BASYE, VA--(Marketwire - December 9, 2010) - The cholera outbreak in Haiti goes much deeper than disease control, according to Global Population Education, a nonprofit organization raising awareness on the global population crisis. 

"It's the consequence of two factors: rapid birthrates and urbanization," says Werner Fornos, founder of Global Population Education and former laureate of the United Nations Population Award, the most prestigious honor in the population field. "Bottom line is there are too many people and not enough resources."

The World Health Organization estimates that virtually all population growth over the next 30 years will be in urban areas. These numbers represent a paradigm shift in the global lifestyle because, for the first time in history, over half of the world's population will reside in cities.

"Urban areas were once thought of as centralized hubs of wealth, employment and community services," says Fornos. "But now, rapid population growth purges these resources and promotes a breeding ground for diseases, high unemployment and unsustainability."

The Census Bureau recently reported that U.S. population has grown by 11.1 percent in the last decade, resulting in a current population of approximately 312.7 million. New York City ranks fourteenth in the world for most populated cities, with its overcrowded streets boasting more than 8 million people.

By 2011, it's estimated the planet could cross the critical threshold of 7 billion people, leaving many families around the world at even greater risk of global health threats. Fornos says there are proactive steps that can be taken to reverse rapid population growth such as empowering women.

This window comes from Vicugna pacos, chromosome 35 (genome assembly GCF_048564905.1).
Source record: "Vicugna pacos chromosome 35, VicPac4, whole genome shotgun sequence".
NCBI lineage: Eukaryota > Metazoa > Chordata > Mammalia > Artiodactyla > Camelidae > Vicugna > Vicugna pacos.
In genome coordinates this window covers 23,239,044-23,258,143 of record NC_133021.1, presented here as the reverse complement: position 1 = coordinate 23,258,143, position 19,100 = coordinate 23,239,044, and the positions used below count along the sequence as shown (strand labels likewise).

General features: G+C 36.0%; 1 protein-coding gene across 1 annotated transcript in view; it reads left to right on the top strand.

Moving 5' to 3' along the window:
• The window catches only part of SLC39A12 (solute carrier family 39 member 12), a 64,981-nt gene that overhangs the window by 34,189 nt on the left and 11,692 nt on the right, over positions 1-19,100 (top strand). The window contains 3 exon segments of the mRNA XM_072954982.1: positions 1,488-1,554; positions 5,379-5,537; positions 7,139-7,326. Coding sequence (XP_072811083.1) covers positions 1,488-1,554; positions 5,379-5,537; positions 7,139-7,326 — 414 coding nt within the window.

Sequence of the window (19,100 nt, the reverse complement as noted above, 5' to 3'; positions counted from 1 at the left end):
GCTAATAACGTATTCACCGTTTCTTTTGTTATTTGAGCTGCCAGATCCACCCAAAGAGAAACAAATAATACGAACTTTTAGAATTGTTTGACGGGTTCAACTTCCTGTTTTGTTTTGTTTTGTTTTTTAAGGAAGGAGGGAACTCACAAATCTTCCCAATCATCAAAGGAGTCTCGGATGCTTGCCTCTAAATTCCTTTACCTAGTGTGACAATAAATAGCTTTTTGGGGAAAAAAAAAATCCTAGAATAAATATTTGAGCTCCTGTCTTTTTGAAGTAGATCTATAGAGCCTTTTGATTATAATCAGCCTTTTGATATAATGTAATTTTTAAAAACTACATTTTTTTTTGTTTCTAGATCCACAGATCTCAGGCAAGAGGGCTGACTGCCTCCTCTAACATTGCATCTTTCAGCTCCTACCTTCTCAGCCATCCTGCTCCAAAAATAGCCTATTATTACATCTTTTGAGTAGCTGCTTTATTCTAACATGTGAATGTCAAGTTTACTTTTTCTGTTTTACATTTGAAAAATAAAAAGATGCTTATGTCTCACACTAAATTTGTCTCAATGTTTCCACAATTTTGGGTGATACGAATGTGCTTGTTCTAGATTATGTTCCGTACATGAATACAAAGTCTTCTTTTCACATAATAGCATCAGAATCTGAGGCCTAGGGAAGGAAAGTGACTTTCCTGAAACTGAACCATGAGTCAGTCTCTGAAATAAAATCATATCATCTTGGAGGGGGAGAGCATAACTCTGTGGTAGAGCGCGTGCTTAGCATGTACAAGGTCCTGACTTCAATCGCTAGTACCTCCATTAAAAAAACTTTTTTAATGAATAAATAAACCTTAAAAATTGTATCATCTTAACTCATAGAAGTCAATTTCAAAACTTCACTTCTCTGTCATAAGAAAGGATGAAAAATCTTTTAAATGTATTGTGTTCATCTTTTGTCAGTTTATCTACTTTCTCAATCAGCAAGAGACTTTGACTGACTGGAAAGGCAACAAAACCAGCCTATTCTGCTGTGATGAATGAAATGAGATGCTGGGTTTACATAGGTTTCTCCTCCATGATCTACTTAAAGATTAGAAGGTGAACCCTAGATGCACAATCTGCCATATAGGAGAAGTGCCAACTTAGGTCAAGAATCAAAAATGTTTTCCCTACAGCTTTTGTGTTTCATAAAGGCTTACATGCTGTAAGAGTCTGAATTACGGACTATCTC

"We need to encourage our representatives in Congress to allocate funding for social infrastructure investment in public health, childcare, education and other services that are employment generators for women," says Fornos, who is currently on an educational tour talking to audiences about the consequences of rapid population growth and its effect on the environment, global health and women's equality.

In today's culture many may think women's rights have become blasé, but actually Fornos says women's rights around the world are an important indicator of understanding global wellbeing. Education and empowerment of women are proven to cut pregnancy rates in half and improve family health, which play a critical role in reversing rapid urbanization and the global population crisis.

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